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Thread: The Point-R technique

  1. #16
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    Quote Originally Posted by blurcode View Post
    1up to JMI, btw anyone knows how hmemcpy was found (was found in a manual, told by some microsoft's programmer, etc)?

    What was the purpose of the hPrevInstance parameter to WinMain?
    Once your average GUI program picks itself up off the ground, control begins at your WinMain function. The second parameter, hPrevInstance, is always zero in Win32 programs. Certainly it had a meaning at some point?

    Of course it did.

    In 16-bit Windows there was a function called GetInstanceData. This function took an HINSTANCE, a pointer, and a length, and copied memory from that instance into your current instance. (It's sort of the 16-bit equivalent to ReadProcessMemory, with the restriction that the second and third parameters had to be the same.)

    (Since 16-bit Windows had a common address space, the GetInstanceData function was really nothing more than a hmemcpy, and many programs relied on this and just used raw hmemcpy instead of using the documented API. Win16 was actually designed with the possibility of imposing separate address spaces in a future version - observe flags like GMEM_SHARED - but the prevalence of tricks like hmemcpy'ing your previous instance reduced this potential to an unrealized dream.)
    always ask raymond these odd question he has an answer all the times

    http://blogs.msdn.com/oldnewthing/archive/2004/06/15/156022.aspx

    it is a documented ? undocumented ? whoknowsmented api

    you can find referances to this api in some vb version 2.0 codes in msdn

    Code:
     Declare Sub hmemcpy Lib "kernel" (hpvDest As Any,
                                         ByVal hpvSource As Any,
                                         ByVal cbCopy As Long)
       Declare Sub hmemcpy2 Lib "kernel" Alias "hmemcpy" (hpvDest As Any,
                                                          hpvSource As Any,
                                                          ByVal cbCopy As Long)
    http://support.microsoft.com/kb/119395

    its an internal non exported function i believe that ends up in ntdll in later oses under the name RtlCopyMemory or RtlMoveMemeory

    A little research found another MSDN article taken from Bruce McKinney's excellent book "Hardcore Visual Basic". If you can find a copy, then you can follow the trail to Bruce McKinney's replacement for hmemcpy() - CopyMemory(). This is defined as an "alias" for the RtlMoveMemory() function that resides in the Kernel32 library. Bruce gets all of the credit for this and thus for most of what follows, excluding any mistakes - these are all mine.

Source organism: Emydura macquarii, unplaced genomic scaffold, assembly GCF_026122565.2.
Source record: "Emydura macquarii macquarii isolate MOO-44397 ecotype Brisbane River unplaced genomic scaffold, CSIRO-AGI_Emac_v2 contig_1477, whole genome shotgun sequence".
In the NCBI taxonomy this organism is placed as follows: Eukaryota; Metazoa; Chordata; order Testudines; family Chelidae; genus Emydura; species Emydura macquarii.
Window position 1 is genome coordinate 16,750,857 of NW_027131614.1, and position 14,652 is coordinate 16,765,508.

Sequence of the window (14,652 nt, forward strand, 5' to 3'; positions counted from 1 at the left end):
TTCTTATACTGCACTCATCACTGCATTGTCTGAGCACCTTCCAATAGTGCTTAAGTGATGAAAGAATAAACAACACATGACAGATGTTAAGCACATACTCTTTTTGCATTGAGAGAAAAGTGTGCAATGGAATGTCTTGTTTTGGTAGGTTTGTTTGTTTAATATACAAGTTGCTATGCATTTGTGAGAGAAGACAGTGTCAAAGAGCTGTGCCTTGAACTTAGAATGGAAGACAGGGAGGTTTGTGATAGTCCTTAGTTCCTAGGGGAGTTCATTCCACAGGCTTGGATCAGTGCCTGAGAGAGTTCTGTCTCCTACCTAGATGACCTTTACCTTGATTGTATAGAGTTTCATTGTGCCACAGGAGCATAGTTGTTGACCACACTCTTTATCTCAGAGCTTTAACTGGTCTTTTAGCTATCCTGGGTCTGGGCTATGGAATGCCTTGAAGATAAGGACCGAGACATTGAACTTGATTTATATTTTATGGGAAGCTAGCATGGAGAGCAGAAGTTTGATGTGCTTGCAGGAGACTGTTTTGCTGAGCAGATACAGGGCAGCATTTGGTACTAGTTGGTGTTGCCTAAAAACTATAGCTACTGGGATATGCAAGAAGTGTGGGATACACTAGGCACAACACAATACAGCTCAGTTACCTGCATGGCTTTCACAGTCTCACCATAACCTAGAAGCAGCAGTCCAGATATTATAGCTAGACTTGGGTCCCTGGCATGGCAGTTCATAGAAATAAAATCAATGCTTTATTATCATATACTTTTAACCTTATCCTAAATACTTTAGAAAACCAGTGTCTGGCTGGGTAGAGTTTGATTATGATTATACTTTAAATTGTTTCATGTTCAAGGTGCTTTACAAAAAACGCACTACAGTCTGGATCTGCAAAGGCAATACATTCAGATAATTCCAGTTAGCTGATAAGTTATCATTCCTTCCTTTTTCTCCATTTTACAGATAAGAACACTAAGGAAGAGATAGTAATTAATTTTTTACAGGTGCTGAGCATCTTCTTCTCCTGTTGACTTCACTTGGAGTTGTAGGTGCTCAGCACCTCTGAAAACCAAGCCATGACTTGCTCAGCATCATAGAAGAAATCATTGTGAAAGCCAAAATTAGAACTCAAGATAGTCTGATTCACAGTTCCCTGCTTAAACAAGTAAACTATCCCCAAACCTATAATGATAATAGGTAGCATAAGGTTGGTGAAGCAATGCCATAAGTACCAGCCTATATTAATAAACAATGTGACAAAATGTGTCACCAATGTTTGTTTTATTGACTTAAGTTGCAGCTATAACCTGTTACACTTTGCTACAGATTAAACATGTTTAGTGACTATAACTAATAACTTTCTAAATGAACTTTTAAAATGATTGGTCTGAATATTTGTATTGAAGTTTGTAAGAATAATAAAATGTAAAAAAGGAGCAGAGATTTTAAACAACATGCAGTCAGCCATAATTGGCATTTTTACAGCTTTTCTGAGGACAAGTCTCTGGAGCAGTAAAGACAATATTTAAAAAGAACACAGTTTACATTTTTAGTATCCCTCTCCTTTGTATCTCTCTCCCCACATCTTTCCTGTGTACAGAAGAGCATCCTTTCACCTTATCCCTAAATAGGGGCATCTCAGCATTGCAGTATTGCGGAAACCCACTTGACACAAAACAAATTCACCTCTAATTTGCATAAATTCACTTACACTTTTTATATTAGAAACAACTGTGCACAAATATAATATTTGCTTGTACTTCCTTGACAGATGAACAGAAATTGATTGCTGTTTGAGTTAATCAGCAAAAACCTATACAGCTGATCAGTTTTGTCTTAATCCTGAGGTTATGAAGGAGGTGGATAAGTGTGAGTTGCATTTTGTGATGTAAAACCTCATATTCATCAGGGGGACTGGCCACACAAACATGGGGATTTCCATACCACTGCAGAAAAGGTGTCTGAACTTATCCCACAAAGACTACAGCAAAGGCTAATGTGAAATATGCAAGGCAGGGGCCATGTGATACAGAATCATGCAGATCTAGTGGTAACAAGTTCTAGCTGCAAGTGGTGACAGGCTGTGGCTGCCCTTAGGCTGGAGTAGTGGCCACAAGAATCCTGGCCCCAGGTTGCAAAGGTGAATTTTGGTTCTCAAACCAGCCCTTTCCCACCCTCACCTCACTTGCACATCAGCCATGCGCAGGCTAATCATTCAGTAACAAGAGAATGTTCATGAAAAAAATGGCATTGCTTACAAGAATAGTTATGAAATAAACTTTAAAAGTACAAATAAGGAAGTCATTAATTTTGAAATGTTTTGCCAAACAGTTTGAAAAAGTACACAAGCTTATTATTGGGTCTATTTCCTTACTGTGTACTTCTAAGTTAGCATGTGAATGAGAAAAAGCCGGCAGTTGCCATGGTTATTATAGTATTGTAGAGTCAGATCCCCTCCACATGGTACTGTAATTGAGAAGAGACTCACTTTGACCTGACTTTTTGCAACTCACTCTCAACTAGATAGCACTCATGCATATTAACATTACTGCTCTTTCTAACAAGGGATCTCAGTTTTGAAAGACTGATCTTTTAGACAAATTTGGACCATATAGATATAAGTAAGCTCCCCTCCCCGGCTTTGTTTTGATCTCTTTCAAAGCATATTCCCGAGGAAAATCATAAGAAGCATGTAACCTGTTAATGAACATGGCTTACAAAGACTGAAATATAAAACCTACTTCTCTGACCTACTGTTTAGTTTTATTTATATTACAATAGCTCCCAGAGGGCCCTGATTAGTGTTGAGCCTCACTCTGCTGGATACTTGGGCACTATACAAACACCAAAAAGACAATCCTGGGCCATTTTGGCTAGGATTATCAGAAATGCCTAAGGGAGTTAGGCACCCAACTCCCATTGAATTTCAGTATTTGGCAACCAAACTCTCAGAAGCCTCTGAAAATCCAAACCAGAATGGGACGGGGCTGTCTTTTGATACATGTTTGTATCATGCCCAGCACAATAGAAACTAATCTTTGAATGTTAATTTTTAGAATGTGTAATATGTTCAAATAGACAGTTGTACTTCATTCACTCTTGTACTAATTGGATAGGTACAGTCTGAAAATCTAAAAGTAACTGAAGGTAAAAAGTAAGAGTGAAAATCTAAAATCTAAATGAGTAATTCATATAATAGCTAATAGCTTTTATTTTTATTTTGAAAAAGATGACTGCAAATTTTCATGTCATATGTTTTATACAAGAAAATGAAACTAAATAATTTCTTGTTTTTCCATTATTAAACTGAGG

The code below can be downloaded (with a demonstration screen) as a zip file by clicking here (3 KB). Instructions for the demo can be found towards the end of this page.

    In order to use the following functions you will need to declare the following

    Declare Sub CopyMemory Lib "KERNEL32" Alias "RtlMoveMemory" _(hpvDest As Any, hpvSource As Any, ByVal cbCopy As Long)
    http://www.adit.co.uk/html/numbers.html
    Last edited by blabberer; November 1st, 2007 at 10:30.

  2. #17
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    Also thanks blabberer, i visited the first site after searching on google but did poor reading (fast reading actually but it was poor also), i've seen the visual basic code on search results and skipped them ermmm because they were visual basic, shame on me
    A picture worth 1K words (or .5K DWORDS).

  3. #18

    some IDC tips :-)

    Hey upb (greets from another time and place),

    I realize you're taking the piss, but:

    Message(form("\nPoint-R at 0x%08X!\n", r));

    Message is already a variadic function, there's no need to call form(). E.g. this is functionally equivalent:

    Message("\nPoint-R at 0x%08X!\n", r);

    And furthermore, if you do this:

    Message("%lx: Point-R!\n", r);

    You will be able to double-click that line in IDA's status window to jump there immediately.

  4. #19
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    Quote Originally Posted by habituallurker View Post
    Hey upb (greets from another time and place),
    hmmmmmmmm ?:P:P i knew you couldnt resist :P

    Thx for the advice
    Last edited by upb; November 6th, 2007 at 17:49.
    “The key to understanding complicated things is to know what not to look at and what not to compute and what not to think.”

  5. #20
    Quote Originally Posted by blurcode View Post
    Also thanks blabberer, i visited the first site after searching on google but did poor reading (fast reading actually but it was poor also), i've seen the visual basic code on search results and skipped them ermmm because they were visual basic, shame on me
    I do it too. It certainly is annoying to see loads of VB crap in the SERPs when all you want to do is find something in C/C++ I suppose ignoring them is just a habit that forms over time if you're not a VB "programmer".

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